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The biopsy and other tests will help your doctor determine the thickness of your tumor. They will also help your doctor learn the extent of melanoma, called its stage. Melanoma may be located in one specific area of the skin, but it can move quickly to the lymph nodes. Your treatment plan and chance for a good outcome--called the prognosis--depend on the stage of your melanoma. They also depend upon your general health, the location of the tumor, and other factors.
Doctors use different systems to measure the thickness of a melanoma and to stage the disease. These systems summarize the extent of your cancer. The American Joint Committee on Cancer (AJCC) staging system is used most often for melanoma. It is called the TNM system.
The T stands for tumor. This category is based on the melanoma's thickness and whether or not it is ulcerated. The term ulcerated means that the layer of skin covering the melanoma is gone. There may be bleeding with ulceration.
N stands for lymph nodes. Lymph nodes are small groups of cells that help the body fight infections. This category indicates whether or not the melanoma has spread to the lymph nodes.
M stands for metastasis. This category tells whether or not the cancer has spread to distant organs.
The TNM system measures the thickness of the melanoma. The Breslow measurement uses a ruler-like device to measure the actual thickness of the melanoma in millimeters under a microscope. The Clark measurement describes the thickness of the melanoma in relation to how far it penetrates into the layers of the skin. In general, thinner or lower stage melanomas have a better prognosis.
Stages are named using a combination of 0 or the Roman numerals I to IV. The letters A through C are for substages. Lower stage cancers have a better outlook.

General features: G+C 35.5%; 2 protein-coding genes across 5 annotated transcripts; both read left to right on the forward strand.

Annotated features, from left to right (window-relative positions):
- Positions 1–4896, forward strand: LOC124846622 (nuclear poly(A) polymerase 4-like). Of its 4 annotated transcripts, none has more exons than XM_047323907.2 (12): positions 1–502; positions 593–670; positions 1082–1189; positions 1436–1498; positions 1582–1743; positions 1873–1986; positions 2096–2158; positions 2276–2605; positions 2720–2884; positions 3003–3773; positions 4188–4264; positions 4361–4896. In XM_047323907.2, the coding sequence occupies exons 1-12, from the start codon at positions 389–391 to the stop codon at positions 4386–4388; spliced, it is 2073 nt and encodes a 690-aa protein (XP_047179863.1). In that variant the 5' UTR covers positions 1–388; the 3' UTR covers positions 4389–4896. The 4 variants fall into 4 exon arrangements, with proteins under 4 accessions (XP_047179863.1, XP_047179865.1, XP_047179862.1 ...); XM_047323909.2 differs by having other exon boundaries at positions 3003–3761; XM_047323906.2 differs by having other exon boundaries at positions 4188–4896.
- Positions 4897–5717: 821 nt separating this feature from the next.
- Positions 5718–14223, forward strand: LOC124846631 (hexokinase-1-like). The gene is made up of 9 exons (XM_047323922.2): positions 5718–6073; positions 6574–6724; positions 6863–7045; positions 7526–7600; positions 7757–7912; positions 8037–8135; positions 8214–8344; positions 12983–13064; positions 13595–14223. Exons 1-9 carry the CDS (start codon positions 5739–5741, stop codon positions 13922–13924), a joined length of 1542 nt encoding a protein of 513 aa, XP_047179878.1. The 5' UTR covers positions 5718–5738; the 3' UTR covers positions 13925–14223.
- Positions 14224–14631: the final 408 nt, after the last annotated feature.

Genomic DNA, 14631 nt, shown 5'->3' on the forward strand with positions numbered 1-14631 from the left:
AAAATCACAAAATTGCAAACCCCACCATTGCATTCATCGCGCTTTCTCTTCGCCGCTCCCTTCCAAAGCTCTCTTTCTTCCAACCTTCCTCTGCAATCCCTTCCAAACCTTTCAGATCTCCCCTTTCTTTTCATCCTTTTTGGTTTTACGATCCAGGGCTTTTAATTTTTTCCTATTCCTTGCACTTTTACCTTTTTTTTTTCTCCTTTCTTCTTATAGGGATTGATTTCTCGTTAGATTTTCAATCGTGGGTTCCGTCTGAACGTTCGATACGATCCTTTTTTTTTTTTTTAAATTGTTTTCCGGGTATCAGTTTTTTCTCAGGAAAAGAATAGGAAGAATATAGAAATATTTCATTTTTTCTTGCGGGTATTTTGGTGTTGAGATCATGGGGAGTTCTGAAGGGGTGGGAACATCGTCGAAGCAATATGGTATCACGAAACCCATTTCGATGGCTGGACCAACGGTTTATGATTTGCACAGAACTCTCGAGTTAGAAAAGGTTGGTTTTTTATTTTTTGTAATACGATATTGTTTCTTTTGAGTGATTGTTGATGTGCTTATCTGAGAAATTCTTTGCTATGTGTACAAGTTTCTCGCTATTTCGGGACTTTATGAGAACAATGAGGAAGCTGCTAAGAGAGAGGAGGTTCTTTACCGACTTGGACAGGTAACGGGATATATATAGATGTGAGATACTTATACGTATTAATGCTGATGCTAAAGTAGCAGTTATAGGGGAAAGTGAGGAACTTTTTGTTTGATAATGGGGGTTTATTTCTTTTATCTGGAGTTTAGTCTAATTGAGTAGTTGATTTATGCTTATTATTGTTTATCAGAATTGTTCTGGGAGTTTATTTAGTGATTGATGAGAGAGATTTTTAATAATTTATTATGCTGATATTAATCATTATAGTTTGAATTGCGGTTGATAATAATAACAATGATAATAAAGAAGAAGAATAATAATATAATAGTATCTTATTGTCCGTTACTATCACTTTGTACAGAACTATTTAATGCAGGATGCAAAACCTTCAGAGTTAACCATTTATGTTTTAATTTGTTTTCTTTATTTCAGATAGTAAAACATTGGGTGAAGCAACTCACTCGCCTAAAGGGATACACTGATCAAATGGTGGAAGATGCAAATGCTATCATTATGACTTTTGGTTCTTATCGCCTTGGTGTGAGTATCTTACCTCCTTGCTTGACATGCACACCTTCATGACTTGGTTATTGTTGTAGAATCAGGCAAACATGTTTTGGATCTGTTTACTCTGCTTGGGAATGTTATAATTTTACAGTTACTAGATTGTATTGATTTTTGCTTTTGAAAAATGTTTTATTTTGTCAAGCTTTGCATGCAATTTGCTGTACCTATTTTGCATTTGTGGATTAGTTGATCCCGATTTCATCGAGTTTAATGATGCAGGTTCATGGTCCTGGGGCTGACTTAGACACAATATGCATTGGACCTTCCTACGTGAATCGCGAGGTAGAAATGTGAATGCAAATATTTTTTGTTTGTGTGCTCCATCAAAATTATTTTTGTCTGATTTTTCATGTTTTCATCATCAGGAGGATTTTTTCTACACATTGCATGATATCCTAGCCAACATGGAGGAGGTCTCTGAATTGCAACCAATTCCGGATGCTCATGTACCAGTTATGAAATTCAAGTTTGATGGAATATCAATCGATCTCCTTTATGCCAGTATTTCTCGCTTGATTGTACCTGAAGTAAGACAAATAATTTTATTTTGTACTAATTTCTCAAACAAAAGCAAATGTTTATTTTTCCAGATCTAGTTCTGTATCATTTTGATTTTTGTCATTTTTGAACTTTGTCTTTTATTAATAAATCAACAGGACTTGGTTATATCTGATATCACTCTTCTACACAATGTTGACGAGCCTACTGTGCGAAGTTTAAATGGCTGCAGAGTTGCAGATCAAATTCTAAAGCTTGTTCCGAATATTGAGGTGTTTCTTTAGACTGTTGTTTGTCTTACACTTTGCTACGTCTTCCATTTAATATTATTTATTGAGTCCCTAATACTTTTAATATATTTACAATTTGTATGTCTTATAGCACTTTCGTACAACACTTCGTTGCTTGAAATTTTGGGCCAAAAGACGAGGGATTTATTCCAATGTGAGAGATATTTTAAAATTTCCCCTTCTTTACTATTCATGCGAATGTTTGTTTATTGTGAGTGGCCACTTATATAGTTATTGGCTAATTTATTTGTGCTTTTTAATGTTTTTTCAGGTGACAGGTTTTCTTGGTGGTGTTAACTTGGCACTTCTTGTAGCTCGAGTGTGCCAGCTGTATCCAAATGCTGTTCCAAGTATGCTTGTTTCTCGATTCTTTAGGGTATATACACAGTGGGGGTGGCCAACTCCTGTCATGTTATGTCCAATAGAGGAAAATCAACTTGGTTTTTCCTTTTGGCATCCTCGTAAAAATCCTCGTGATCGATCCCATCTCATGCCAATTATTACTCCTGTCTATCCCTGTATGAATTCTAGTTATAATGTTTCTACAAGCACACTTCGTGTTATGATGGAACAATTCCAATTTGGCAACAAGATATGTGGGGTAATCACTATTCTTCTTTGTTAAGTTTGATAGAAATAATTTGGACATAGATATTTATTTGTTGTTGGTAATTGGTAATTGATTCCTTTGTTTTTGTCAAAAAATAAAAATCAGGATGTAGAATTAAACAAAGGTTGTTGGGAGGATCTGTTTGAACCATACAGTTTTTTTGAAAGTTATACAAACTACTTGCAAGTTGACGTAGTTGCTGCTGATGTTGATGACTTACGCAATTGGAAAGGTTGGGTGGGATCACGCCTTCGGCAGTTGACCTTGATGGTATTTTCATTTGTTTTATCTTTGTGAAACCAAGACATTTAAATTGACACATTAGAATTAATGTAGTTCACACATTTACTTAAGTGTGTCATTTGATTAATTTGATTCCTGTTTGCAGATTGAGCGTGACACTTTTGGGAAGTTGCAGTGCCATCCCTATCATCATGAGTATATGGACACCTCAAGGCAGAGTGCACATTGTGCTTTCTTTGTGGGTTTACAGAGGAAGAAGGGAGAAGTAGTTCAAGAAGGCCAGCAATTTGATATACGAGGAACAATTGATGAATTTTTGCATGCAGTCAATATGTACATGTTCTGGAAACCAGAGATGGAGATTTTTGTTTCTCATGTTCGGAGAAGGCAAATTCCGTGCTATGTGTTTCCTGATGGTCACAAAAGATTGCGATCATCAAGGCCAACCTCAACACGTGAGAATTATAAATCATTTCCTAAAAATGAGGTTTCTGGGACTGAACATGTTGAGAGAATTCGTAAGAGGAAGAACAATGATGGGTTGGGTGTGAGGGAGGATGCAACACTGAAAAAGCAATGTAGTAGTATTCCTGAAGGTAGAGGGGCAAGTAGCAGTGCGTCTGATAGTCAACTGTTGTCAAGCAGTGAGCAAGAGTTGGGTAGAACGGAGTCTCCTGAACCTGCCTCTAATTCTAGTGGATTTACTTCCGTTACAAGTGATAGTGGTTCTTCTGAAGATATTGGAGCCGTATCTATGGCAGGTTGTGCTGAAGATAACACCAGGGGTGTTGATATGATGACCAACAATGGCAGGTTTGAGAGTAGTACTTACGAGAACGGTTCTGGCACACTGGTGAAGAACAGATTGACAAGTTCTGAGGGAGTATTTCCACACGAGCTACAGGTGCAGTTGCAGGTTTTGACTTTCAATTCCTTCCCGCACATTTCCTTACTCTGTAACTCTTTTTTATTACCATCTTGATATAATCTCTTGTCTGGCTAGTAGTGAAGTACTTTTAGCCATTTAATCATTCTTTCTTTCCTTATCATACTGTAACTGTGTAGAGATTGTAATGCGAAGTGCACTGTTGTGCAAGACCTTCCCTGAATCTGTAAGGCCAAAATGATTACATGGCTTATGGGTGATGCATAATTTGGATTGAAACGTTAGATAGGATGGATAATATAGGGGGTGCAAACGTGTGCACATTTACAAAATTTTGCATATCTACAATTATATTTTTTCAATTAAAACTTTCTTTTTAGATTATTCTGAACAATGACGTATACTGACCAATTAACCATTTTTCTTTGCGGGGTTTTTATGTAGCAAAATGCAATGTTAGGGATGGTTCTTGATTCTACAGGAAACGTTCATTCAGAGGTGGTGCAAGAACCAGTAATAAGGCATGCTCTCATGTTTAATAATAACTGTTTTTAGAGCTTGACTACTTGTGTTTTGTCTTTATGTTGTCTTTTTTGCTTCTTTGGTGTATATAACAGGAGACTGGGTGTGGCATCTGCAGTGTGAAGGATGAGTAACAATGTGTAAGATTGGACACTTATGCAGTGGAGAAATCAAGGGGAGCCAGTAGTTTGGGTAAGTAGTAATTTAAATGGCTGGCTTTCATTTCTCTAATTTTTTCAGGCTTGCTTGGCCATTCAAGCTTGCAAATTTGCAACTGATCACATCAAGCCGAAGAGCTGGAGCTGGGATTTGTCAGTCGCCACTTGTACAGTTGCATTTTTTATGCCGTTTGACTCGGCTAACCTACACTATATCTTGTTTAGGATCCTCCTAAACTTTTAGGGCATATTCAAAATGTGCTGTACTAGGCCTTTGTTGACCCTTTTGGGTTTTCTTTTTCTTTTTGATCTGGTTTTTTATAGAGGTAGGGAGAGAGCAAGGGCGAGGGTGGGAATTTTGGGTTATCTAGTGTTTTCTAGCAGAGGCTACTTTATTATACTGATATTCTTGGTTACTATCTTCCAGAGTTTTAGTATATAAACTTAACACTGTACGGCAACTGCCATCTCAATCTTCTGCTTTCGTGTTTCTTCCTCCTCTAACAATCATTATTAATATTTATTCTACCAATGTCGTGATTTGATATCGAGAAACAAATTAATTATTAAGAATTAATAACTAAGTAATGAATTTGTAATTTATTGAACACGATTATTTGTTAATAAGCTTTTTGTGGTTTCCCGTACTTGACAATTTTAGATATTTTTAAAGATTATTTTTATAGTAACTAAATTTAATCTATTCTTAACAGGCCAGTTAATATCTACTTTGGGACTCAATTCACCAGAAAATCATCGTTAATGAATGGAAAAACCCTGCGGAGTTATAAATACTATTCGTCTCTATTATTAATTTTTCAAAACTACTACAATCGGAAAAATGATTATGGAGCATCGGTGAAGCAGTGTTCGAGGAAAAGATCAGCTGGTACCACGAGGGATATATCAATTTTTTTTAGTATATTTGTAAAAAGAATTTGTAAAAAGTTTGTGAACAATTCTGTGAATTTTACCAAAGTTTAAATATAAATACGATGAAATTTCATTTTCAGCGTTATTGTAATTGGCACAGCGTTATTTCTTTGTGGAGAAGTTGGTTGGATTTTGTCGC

Stage 0. The melanoma is only in the top layer of skin, called the epidermis. This is also called melanoma in situ. In situ means the cancer has remained confined, and has not invaded other tissues.
Stage IA. The tumor is in the epidermis and the upper part of the layer of skin under the epidermis, called the dermis. It is no more than 1 millimeter thick, with no ulceration, and appears to be growing slowly (has a low mitotic rate).
Stage IB. The tumor is 1 to 2 mm thick, with no ulceration. Or, it is not more than 1 mm thick, with ulceration, or a high mitotic rate.
Stage IIA. The tumor is 1 to 2 mm thick with ulceration. Or, it is 2 to 4 mm thick with no ulceration.
Stage IIB. The tumor is between 2 and 4 mm thick, with ulceration. Or, it is more than 4 mm thick with no ulceration.
Stage IIC. The tumor is thicker than 4 mm and is ulcerated.
Stage III. The tumor may be any thickness. In addition, one of these is also true:
Stage IIIA is when surgical removal of the lymph node confirms that the tumor has spread into one to three nearby lymph nodes, but the nodes are not enlarged and the melanoma is only found when they are looked at under a microscope. The melanoma is not ulcerated.
Stage IIIB means the tumor has spread to the lymphatic channels or to one to three lymph nodes, which may or may not be enlarged. The melanoma may or may not be ulcerated.
Stage IIIC means the melanoma is ulcerated and has spread either to the lymphatic channels or to one to three nearby lymph nodes which are enlarged. Or,the cancer has spread to 4 or more lymph nodes, to lymph nodes that are clumped together, or to both nearby lymph nodes and lymphatic channels.
Stage IV. The tumor may be any thickness, with or without ulceration. It has spread to distant lymph nodes, areas of skin, or other organs in the body.
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